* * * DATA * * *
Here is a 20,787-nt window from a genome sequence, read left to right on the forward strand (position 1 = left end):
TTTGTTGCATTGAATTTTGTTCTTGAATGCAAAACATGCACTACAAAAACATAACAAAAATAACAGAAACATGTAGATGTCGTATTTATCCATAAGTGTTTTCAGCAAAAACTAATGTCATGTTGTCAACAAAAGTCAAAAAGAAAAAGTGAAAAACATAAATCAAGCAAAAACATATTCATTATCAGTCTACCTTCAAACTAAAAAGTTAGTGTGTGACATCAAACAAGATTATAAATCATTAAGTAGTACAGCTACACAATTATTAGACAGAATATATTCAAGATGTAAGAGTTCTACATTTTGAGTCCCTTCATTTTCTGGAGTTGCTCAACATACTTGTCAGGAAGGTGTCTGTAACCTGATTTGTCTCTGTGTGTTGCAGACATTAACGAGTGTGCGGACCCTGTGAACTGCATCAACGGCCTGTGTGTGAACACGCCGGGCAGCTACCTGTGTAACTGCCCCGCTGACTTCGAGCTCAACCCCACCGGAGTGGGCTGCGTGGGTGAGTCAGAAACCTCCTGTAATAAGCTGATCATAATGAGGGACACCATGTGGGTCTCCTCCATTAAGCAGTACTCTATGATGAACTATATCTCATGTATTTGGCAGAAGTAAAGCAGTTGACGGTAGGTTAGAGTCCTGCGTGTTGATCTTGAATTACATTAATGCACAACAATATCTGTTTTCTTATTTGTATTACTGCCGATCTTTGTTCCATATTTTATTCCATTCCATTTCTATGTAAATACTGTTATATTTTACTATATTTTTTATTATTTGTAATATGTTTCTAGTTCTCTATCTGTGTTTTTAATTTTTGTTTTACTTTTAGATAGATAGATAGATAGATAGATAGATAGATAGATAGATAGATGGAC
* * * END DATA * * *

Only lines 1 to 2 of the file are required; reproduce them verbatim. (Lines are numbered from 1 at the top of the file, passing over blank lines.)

Here is a 20,787-nt window from a genome sequence, read left to right on the forward strand (position 1 = left end):
TTTGTTGCATTGAATTTTGTTCTTGAATGCAAAACATGCACTACAAAAACATAACAAAAATAACAGAAACATGTAGATGTCGTATTTATCCATAAGTGTTTTCAGCAAAAACTAATGTCATGTTGTCAACAAAAGTCAAAAAGAAAAAGTGAAAAACATAAATCAAGCAAAAACATATTCATTATCAGTCTACCTTCAAACTAAAAAGTTAGTGTGTGACATCAAACAAGATTATAAATCATTAAGTAGTACAGCTACACAATTATTAGACAGAATATATTCAAGATGTAAGAGTTCTACATTTTGAGTCCCTTCATTTTCTGGAGTTGCTCAACATACTTGTCAGGAAGGTGTCTGTAACCTGATTTGTCTCTGTGTGTTGCAGACATTAACGAGTGTGCGGACCCTGTGAACTGCATCAACGGCCTGTGTGTGAACACGCCGGGCAGCTACCTGTGTAACTGCCCCGCTGACTTCGAGCTCAACCCCACCGGAGTGGGCTGCGTGGGTGAGTCAGAAACCTCCTGTAATAAGCTGATCATAATGAGGGACACCATGTGGGTCTCCTCCATTAAGCAGTACTCTATGATGAACTATATCTCATGTATTTGGCAGAAGTAAAGCAGTTGACGGTAGGTTAGAGTCCTGCGTGTTGATCTTGAATTACATTAATGCACAACAATATCTGTTTTCTTATTTGTATTACTGCCGATCTTTGTTCCATATTTTATTCCATTCCATTTCTATGTAAATACTGTTATATTTTACTATATTTTTTATTATTTGTAATATGTTTCTAGTTCTCTATCTGTGTTTTTAATTTTTGTTTTACTTTTAGATAGATAGATAGATAGATAGATAGATAGATAGATAGATAGATGGAC